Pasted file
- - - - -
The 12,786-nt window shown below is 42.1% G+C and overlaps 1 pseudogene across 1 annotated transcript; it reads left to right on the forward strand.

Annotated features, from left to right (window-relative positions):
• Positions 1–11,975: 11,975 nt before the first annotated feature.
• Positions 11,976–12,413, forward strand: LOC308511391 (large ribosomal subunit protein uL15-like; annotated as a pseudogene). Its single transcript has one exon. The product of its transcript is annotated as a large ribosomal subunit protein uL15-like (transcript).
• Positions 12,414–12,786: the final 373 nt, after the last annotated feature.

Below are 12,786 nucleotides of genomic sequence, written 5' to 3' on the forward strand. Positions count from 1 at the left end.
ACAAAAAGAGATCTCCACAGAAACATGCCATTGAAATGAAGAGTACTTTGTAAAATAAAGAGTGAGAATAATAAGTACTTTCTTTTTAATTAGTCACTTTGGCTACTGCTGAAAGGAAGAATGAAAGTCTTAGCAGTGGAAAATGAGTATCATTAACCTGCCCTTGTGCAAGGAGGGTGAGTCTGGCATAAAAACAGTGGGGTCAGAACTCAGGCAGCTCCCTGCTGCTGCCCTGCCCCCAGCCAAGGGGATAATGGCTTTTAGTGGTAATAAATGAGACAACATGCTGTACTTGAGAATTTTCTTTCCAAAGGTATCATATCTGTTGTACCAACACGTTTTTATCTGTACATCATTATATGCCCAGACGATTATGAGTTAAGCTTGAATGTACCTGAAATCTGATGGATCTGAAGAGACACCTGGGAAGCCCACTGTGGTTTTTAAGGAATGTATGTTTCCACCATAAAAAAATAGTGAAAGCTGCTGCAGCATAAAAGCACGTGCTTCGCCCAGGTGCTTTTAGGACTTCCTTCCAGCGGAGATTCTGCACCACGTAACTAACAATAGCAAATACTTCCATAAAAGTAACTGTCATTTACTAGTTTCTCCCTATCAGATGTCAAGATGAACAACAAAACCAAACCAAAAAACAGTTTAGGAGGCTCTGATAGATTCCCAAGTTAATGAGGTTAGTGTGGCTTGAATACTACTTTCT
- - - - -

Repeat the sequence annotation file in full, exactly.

The 12,786-nt window shown below is 42.1% G+C and overlaps 1 pseudogene across 1 annotated transcript; it reads left to right on the forward strand.

Annotated features, from left to right (window-relative positions):
• Positions 1–11,975: 11,975 nt before the first annotated feature.
• Positions 11,976–12,413, forward strand: LOC308511391 (large ribosomal subunit protein uL15-like; annotated as a pseudogene). Its single transcript has one exon. The product of its transcript is annotated as a large ribosomal subunit protein uL15-like (transcript).
• Positions 12,414–12,786: the final 373 nt, after the last annotated feature.

Below are 12,786 nucleotides of genomic sequence, written 5' to 3' on the forward strand. Positions count from 1 at the left end.
ACAAAAAGAGATCTCCACAGAAACATGCCATTGAAATGAAGAGTACTTTGTAAAATAAAGAGTGAGAATAATAAGTACTTTCTTTTTAATTAGTCACTTTGGCTACTGCTGAAAGGAAGAATGAAAGTCTTAGCAGTGGAAAATGAGTATCATTAACCTGCCCTTGTGCAAGGAGGGTGAGTCTGGCATAAAAACAGTGGGGTCAGAACTCAGGCAGCTCCCTGCTGCTGCCCTGCCCCCAGCCAAGGGGATAATGGCTTTTAGTGGTAATAAATGAGACAACATGCTGTACTTGAGAATTTTCTTTCCAAAGGTATCATATCTGTTGTACCAACACGTTTTTATCTGTACATCATTATATGCCCAGACGATTATGAGTTAAGCTTGAATGTACCTGAAATCTGATGGATCTGAAGAGACACCTGGGAAGCCCACTGTGGTTTTTAAGGAATGTATGTTTCCACCATAAAAAAATAGTGAAAGCTGCTGCAGCATAAAAGCACGTGCTTCGCCCAGGTGCTTTTAGGACTTCCTTCCAGCGGAGATTCTGCACCACGTAACTAACAATAGCAAATACTTCCATAAAAGTAACTGTCATTTACTAGTTTCTCCCTATCAGATGTCAAGATGAACAACAAAACCAAACCAAAAAACAGTTTAGGAGGCTCTGATAGATTCCCAAGTTAATGAGGTTAGTGTGGCTTGAATACTACTTTCT